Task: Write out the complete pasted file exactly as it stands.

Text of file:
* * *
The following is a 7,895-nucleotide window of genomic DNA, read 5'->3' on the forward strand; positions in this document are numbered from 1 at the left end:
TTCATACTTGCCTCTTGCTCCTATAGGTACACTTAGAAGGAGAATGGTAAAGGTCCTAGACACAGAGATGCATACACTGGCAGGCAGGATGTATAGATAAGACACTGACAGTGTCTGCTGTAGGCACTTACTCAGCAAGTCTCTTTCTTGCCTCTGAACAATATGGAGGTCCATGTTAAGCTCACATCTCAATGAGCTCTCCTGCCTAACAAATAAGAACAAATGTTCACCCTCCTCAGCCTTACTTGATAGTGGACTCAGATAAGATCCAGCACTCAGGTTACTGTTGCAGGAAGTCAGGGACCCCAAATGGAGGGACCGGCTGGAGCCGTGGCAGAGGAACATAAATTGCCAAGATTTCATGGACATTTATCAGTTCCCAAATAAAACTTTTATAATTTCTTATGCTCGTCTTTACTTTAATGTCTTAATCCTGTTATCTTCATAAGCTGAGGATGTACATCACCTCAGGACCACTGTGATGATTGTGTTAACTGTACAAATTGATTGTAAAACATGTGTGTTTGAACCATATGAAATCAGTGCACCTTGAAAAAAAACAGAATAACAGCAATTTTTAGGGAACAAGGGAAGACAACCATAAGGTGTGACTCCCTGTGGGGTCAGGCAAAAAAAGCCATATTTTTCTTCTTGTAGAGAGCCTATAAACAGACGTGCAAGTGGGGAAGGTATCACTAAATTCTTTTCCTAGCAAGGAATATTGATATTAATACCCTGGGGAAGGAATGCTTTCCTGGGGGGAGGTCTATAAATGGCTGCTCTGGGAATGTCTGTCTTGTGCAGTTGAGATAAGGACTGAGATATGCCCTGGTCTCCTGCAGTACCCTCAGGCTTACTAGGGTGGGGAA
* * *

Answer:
The following is a 7,895-nucleotide window of genomic DNA, read 5'->3' on the forward strand; positions in this document are numbered from 1 at the left end:
TTCATACTTGCCTCTTGCTCCTATAGGTACACTTAGAAGGAGAATGGTAAAGGTCCTAGACACAGAGATGCATACACTGGCAGGCAGGATGTATAGATAAGACACTGACAGTGTCTGCTGTAGGCACTTACTCAGCAAGTCTCTTTCTTGCCTCTGAACAATATGGAGGTCCATGTTAAGCTCACATCTCAATGAGCTCTCCTGCCTAACAAATAAGAACAAATGTTCACCCTCCTCAGCCTTACTTGATAGTGGACTCAGATAAGATCCAGCACTCAGGTTACTGTTGCAGGAAGTCAGGGACCCCAAATGGAGGGACCGGCTGGAGCCGTGGCAGAGGAACATAAATTGCCAAGATTTCATGGACATTTATCAGTTCCCAAATAAAACTTTTATAATTTCTTATGCTCGTCTTTACTTTAATGTCTTAATCCTGTTATCTTCATAAGCTGAGGATGTACATCACCTCAGGACCACTGTGATGATTGTGTTAACTGTACAAATTGATTGTAAAACATGTGTGTTTGAACCATATGAAATCAGTGCACCTTGAAAAAAAACAGAATAACAGCAATTTTTAGGGAACAAGGGAAGACAACCATAAGGTGTGACTCCCTGTGGGGTCAGGCAAAAAAAGCCATATTTTTCTTCTTGTAGAGAGCCTATAAACAGACGTGCAAGTGGGGAAGGTATCACTAAATTCTTTTCCTAGCAAGGAATATTGATATTAATACCCTGGGGAAGGAATGCTTTCCTGGGGGGAGGTCTATAAATGGCTGCTCTGGGAATGTCTGTCTTGTGCAGTTGAGATAAGGACTGAGATATGCCCTGGTCTCCTGCAGTACCCTCAGGCTTACTAGGGTGGGGAA